My priority date is current. Why am I being told I can’t file for adjustment of status?

IMMIGRATION CORNER - Michael J. Gurfinkel - The Philippine Star

Dear Atty. Gurfinkel:

I am out of status, but my employer filed a labor certification for me in 2010. The Department of Labor has already certified my labor certification, and the USCIS has approved my employer’s I-140 petition.  The priority date on my case is now current, and I want to file for adjustment of status and get work authorization right away, but I am being told I still must “wait” for an amnesty.

Why can’t I file for adjustment now, since my priority is already current?

Very truly yours,


Dear T.P.:

With the rapid movement of priority dates, many people who were petitioned by employers now have “current” priority dates. For October 2014, visas are available for workers with priority dates earlier than October 1, 2011 – a mere 3-year backlog (compared to the past, where the wait was many more years).  However, even if a person has an approved case and a current priority date, they must still be eligible to adjust status.  Generally, in order for a person to be eligible to file for adjustment of status (obtain a green card in the US), the person:

• must be in status

• is being petitioned as an “immediate relative” of a US citizen (spouse, parent, minor child); or

• Has the benefit of Section 245(i), if the person is out of status, worked without authorization, entered as a crewman, or entered without inspection (EWI).

In your case, you are out of status and are not being petitioned as an immediate relative. Therefore, for you to file for adjustment of status based on your employer’s petition, you would need to have the benefit of (or eligible under) one of the two versions of Section 245(i), which expired on April 30, 2001:


— The person was petitioned by either an employer or a family member on or before January 14, 1998.


— The person was petitioned either by an employer or a family member between January 15, 1998 and April 30, 2001; and

— The person was “physically present” in the US on December 21, 2000, which was when Section 245(i) was signed into law. (The first version of Section 245(i) does not require the person to be physically present in the US on any particular date. It requires only that he or she was petitioned on or before January 14, 1998.)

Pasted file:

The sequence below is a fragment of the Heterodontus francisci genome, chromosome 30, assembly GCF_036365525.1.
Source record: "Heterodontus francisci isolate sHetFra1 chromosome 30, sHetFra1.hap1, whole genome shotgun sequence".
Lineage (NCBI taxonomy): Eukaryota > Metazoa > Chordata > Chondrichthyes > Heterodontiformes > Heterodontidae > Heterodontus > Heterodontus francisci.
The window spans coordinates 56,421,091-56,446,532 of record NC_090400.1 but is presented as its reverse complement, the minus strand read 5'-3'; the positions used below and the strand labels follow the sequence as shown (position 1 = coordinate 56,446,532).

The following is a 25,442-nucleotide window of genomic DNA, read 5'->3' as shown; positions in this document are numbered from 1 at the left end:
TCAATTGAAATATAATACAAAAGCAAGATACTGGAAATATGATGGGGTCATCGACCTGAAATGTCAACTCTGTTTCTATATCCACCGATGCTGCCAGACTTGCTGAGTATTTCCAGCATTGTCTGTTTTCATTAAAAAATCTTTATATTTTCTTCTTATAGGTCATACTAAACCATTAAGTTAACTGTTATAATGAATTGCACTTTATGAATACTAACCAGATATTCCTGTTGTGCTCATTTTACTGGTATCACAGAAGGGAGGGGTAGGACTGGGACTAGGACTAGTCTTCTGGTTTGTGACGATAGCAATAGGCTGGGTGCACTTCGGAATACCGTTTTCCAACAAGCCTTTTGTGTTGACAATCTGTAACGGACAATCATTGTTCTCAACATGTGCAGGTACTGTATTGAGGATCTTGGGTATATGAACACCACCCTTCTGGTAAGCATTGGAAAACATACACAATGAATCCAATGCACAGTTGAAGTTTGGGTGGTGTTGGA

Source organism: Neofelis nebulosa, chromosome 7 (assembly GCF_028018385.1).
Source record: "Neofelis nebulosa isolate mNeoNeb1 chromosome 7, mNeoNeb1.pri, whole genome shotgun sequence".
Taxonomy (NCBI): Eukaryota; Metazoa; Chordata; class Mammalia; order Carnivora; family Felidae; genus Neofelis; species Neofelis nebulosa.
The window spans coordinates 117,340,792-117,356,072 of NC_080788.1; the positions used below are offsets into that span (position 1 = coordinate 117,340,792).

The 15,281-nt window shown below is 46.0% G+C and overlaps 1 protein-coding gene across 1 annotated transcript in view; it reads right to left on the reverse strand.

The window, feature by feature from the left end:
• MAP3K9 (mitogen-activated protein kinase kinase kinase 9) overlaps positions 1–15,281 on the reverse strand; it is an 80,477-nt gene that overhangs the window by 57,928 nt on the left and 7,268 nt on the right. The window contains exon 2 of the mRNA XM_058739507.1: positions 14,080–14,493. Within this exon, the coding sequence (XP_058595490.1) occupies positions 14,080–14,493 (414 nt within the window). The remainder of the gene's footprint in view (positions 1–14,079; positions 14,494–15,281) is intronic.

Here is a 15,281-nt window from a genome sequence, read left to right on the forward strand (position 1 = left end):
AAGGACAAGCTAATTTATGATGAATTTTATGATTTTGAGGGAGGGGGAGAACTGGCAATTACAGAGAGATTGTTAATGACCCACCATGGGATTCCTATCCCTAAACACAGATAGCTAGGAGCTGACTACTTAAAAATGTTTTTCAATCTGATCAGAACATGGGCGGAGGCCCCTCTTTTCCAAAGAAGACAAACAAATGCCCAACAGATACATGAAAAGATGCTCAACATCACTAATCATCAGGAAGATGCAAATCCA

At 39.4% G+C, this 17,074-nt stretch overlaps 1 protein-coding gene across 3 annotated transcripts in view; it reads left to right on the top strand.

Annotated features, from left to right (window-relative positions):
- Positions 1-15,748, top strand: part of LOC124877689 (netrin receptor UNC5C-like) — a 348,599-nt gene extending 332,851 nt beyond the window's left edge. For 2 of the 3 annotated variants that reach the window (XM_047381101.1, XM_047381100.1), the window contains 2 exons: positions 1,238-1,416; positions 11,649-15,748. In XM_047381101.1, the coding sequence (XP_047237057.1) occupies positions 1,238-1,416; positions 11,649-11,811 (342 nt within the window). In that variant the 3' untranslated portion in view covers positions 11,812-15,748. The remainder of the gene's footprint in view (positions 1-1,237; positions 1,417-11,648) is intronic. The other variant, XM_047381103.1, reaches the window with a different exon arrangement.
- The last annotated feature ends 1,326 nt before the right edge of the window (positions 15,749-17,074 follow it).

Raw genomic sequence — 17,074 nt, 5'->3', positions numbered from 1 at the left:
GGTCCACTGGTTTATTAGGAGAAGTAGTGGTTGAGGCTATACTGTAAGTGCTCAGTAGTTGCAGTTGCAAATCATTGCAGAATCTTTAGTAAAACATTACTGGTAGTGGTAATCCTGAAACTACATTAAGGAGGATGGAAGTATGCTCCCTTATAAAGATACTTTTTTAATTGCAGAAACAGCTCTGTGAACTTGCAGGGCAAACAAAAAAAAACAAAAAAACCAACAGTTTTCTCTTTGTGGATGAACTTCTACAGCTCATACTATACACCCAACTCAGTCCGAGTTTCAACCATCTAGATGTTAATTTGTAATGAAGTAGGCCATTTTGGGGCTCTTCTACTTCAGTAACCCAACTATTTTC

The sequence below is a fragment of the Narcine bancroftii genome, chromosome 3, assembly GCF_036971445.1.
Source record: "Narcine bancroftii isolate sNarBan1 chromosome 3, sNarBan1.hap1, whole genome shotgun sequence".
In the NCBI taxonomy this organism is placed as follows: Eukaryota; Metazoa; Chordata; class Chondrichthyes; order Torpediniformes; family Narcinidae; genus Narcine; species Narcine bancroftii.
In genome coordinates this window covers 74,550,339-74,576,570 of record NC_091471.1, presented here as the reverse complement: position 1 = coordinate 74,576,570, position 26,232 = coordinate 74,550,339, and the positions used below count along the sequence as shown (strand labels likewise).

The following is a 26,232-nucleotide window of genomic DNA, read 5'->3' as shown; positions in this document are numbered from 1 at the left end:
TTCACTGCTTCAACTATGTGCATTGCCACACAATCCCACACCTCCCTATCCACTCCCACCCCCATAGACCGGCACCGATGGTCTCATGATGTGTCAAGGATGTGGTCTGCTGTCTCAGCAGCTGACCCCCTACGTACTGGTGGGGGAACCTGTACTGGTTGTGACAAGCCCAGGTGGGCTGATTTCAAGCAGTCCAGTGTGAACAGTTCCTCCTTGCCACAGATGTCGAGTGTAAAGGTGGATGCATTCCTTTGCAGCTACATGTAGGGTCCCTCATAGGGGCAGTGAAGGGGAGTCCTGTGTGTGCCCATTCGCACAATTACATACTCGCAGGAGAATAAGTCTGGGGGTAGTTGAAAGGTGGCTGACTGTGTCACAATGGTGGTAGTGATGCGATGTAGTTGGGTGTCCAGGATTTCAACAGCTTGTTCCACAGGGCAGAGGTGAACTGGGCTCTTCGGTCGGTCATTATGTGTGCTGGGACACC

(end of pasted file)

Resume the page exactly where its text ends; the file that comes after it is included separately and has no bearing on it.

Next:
Also, if a person secured Section 245(i) through a pre-April 2001 filing, they are considered “grandfathered,” and can be petitioned by a different petition or petitioner AFTER April 2001, and transfer their 245(i) eligibility to the new filing. For example, their sister petitioned them in 2000, and in 2010, an employer files a labor certification. The 245(i) from the sister’s case can be utilized for the 2010 case.

Since your employer’s case was filed in 2010, you do not have the benefit of Section 245(i) based on that case. If you file for adjustment of status (because your priority date is current), the USCIS will deny adjustment because you are not eligible, in that you are out of status and do not have the benefit of Section 245(i).

I know of many TNTs who were not aware of this law and thought that because their priority date was current, they can go ahead and file for adjustment, even though their case had been filed after April 30, 2001. Sure enough, adjustment was denied. This is the case whether they were petitioned by an employer or through a family-based petition (other than one as an immediate relative).

If you are under petition (by an employer or family member) and have a current priority date, but are out of status, seek the advice and guidance of an attorney, who can evaluate your situation and determine if there are other options for you, notwithstanding your being out of status. However, don’t just file for adjustment, without being sure, as you will lose your filing fees, and alert USCIS.

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